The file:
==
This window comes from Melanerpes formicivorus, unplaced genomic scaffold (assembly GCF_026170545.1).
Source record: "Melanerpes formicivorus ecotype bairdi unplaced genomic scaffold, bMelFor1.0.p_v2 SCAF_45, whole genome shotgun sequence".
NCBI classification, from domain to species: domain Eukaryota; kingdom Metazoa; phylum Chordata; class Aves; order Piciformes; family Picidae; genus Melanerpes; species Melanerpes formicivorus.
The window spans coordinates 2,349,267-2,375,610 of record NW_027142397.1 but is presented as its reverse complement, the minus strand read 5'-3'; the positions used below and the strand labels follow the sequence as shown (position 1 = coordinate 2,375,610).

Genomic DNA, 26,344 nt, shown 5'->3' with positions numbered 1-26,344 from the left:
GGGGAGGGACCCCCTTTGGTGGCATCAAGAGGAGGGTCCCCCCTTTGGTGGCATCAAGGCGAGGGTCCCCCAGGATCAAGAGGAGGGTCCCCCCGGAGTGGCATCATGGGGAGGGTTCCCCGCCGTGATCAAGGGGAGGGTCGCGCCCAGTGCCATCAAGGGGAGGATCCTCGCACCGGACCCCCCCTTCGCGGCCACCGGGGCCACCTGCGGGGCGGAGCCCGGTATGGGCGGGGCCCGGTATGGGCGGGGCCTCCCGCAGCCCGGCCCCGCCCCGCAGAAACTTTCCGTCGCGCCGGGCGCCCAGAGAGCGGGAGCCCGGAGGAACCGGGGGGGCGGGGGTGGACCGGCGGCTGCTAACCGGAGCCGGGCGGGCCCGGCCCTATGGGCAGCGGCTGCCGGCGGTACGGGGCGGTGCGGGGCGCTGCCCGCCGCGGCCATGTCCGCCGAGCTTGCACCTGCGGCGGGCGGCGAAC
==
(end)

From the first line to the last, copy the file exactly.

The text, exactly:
This window comes from Melanerpes formicivorus, unplaced genomic scaffold (assembly GCF_026170545.1).
Source record: "Melanerpes formicivorus ecotype bairdi unplaced genomic scaffold, bMelFor1.0.p_v2 SCAF_45, whole genome shotgun sequence".
NCBI classification, from domain to species: domain Eukaryota; kingdom Metazoa; phylum Chordata; class Aves; order Piciformes; family Picidae; genus Melanerpes; species Melanerpes formicivorus.
The window spans coordinates 2,349,267-2,375,610 of record NW_027142397.1 but is presented as its reverse complement, the minus strand read 5'-3'; the positions used below and the strand labels follow the sequence as shown (position 1 = coordinate 2,375,610).

Genomic DNA, 26,344 nt, shown 5'->3' with positions numbered 1-26,344 from the left:
GGGGAGGGACCCCCTTTGGTGGCATCAAGAGGAGGGTCCCCCCTTTGGTGGCATCAAGGCGAGGGTCCCCCAGGATCAAGAGGAGGGTCCCCCCGGAGTGGCATCATGGGGAGGGTTCCCCGCCGTGATCAAGGGGAGGGTCGCGCCCAGTGCCATCAAGGGGAGGATCCTCGCACCGGACCCCCCCTTCGCGGCCACCGGGGCCACCTGCGGGGCGGAGCCCGGTATGGGCGGGGCCCGGTATGGGCGGGGCCTCCCGCAGCCCGGCCCCGCCCCGCAGAAACTTTCCGTCGCGCCGGGCGCCCAGAGAGCGGGAGCCCGGAGGAACCGGGGGGGCGGGGGTGGACCGGCGGCTGCTAACCGGAGCCGGGCGGGCCCGGCCCTATGGGCAGCGGCTGCCGGCGGTACGGGGCGGTGCGGGGCGCTGCCCGCCGCGGCCATGTCCGCCGAGCTTGCACCTGCGGCGGGCGGCGAAC